Todd S. Young -- Executive Vice President, Chief Financial Officer

Katerina, thank you for your question. With respect to gross margin in 2020, our quarterly phasing is generally consistent as you would see from this year where the companion animal business on parasiticide seasons are usually late Q1 into Q2 where then in Q4 you see the growth in our international future protein and health category. And so with that you have the margin movements over the course of the quarter. So we still feel confident in this gross margin expansion that we've laid out for investors including 1,000 basis points over five years with it generally being linear, much like we saw this year with the 220 basis points. We're expecting again growth in gross margin in 2020, but I think from a phasing perspective, this year's phasing is a reasonable assumption for 2020.

Jim Greffet -- Head of Investor Relations

Jeff, do you want to talk about Galliprant?

Jeffrey N. Simmons -- President and Chief Executive Officer

Yeah. So look, I'll start again with the pain market. I mean we have definitely a very special product here in Galliprant. It's grown significantly every year that we've had it and that's been part of our strategy. And as you look at moving forward, there is no question that lifecycle management is one of the elements to grow this market. Cats is one of those, as well as just looking at ease of use, looking at expansion of geography would be another one beyond lifecycle management.

I think the big one though is in our team here in the U.S. and we're doing it in Europe as well is we have a program called COAST, which is actually just increasing awareness from pet owners on the understanding of a dog coming on with an early onset of OA, and that's important. And about one out of six dogs has OA, but just like parasiticides, compliance and actually diagnosis is absolutely key. And there will be devices down the road that we believe and other mechanisms to actually increase the diagnosis of OA.

And then I would say that moving this to more of a first line treatment versus second line is another priority that we have as we see that this is a very safe, the safest product in this segment to use. So first line treatment is may be one of the biggest ones in the short-term to continue to increase expansion. I won't define the size. What I will say is, we're looking at overall pain. We've got Onsior, which is a product that's come on very nice, that's doing extremely well, as well as products that have come from Aratana that we feel very good about as well. Nocita is doing well out of the gate. So again, continuing to work on the whole pain area globally with our entire portfolio. And we see this as one of the more attractive faster growing segments in the pet side of our business.

Jim Greffet -- Head of Investor Relations

Chris, next question.

Operator

Your next question comes from Navin Jacob of UBS. Your line is open.

Navin Jacob -- UBS -- Analyst

Hello. Thank you so much for taking my question. Two if I may. Number one, as it relates to Bayer and your diligence that you've been continuing to conduct, wondering if you could provide any kind of color into the pipeline assets, the eight assets that you've highlighted before, what are some of those assets? What are the mechanisms? What areas are they specifically for? Any color would be appreciated. And then tied to that, wondering when -- what the status of your triplet parasiticide product is? Is that something that could come to the market by the 2021 timeframe? Any color would be appreciated. Thank you.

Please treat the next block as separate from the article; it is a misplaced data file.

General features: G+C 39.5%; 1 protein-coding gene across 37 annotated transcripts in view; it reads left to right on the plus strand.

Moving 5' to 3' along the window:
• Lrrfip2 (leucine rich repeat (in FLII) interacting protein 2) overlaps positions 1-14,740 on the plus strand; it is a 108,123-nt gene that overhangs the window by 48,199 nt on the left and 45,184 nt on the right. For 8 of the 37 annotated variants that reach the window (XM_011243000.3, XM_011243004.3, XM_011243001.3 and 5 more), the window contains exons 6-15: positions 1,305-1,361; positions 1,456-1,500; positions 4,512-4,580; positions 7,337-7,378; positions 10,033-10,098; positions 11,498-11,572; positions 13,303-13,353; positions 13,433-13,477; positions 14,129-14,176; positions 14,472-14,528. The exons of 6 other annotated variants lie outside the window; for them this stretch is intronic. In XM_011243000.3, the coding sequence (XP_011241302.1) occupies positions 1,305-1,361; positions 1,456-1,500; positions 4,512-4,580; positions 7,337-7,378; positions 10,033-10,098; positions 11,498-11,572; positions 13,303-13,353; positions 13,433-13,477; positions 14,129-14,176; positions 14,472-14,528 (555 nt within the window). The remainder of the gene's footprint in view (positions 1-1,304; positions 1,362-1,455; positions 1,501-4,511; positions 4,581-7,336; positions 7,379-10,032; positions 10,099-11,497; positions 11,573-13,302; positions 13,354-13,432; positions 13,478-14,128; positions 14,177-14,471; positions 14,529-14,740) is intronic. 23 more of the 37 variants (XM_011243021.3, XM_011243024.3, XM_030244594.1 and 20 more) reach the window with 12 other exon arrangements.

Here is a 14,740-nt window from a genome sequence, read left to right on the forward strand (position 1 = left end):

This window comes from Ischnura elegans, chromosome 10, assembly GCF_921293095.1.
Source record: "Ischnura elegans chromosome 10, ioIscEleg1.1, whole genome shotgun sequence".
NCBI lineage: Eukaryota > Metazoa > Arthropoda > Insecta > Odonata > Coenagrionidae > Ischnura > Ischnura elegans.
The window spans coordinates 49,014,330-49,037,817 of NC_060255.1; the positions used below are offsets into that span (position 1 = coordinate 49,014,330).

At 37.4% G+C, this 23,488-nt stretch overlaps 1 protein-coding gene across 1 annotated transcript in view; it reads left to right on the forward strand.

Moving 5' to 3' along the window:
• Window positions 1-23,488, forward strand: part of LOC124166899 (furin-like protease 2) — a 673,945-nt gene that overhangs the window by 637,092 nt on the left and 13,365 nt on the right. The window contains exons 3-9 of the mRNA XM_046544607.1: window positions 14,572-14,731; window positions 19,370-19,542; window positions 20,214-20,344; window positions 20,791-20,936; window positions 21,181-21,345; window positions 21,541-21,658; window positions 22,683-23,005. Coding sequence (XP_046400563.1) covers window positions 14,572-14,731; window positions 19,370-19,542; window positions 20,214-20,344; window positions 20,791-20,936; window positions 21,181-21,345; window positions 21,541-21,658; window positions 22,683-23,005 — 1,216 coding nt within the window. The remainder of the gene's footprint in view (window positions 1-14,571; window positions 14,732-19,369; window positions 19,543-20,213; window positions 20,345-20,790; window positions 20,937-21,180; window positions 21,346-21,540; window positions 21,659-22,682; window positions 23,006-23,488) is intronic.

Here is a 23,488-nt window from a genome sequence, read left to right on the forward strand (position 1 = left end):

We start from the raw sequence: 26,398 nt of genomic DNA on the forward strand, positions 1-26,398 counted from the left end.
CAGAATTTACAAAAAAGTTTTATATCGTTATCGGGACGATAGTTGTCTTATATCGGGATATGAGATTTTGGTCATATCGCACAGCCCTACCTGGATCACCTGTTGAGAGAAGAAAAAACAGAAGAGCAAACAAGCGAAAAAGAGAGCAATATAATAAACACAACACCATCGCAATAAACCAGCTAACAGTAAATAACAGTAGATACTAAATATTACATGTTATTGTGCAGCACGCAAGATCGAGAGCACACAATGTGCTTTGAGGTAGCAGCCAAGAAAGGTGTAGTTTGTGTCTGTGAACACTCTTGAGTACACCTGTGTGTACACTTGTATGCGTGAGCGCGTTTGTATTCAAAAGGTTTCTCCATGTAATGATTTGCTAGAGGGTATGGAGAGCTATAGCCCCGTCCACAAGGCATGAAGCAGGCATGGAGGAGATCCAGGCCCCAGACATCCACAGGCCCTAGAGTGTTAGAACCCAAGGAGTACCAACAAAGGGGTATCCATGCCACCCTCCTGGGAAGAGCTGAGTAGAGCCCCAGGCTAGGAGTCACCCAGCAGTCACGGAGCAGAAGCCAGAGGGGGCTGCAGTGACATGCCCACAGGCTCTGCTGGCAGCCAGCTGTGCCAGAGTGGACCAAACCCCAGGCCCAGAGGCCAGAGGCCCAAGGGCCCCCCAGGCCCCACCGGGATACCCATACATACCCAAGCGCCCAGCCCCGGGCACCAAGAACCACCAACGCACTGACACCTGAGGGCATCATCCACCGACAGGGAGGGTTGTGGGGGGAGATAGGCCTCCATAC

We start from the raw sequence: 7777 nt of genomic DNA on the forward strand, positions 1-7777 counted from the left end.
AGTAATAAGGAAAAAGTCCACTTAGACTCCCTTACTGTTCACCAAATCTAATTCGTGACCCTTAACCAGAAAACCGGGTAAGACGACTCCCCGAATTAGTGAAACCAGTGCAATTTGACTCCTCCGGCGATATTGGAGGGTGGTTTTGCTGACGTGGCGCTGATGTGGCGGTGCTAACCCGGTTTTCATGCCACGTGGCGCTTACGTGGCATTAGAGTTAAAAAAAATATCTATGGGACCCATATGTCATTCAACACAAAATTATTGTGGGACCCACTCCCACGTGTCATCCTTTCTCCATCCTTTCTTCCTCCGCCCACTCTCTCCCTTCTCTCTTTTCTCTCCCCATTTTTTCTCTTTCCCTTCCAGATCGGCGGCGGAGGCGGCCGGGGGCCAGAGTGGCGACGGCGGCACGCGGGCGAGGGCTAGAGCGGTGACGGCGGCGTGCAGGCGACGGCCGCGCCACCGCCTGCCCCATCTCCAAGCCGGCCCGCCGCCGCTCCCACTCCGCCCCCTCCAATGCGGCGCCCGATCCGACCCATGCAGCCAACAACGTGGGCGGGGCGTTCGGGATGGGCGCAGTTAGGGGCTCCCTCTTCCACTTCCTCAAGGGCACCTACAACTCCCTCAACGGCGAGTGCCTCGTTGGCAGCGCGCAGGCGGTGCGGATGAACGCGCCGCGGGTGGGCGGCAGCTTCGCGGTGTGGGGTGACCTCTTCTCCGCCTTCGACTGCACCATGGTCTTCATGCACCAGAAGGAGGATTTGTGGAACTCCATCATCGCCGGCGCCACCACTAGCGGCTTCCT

Jeffrey N. Simmons -- President and Chief Executive Officer

Yeah, good questions. Let me just highlight. We are in the mode of what we would call integration and Bayer would call separation. With antitrust guidelines, there will be some limitations. So we entered with our due diligence assumptions. Now we're working through the stage of integration and separation for them. And there is still clean rooms, there is still some constraints and I'll be limited on even my access and details to be able to highlight. What we've said is, we like the eight development projects. They're complementary, as you can see by even our antitrust work. So you can make that conclusion. There is a nice blend between the livestock and the companion animal piece. And we believe that they enter into some areas that we're not into at this stage, but that will be complimentary to us. That's really all I can say.

And then I think as you do the math of the eight development projects and the 36 that we have and you put them together and Aratana's assets, we're really trying to add more color by saying, we'll have 25 launch equivalents which are the probalized candidates in the pipeline and that's a robust level of innovation that we'll be launching between this year and 2024, which are these 25 launch equivalents. And in those would be approximately five from Bayer when you probalize. So I'll highlight that.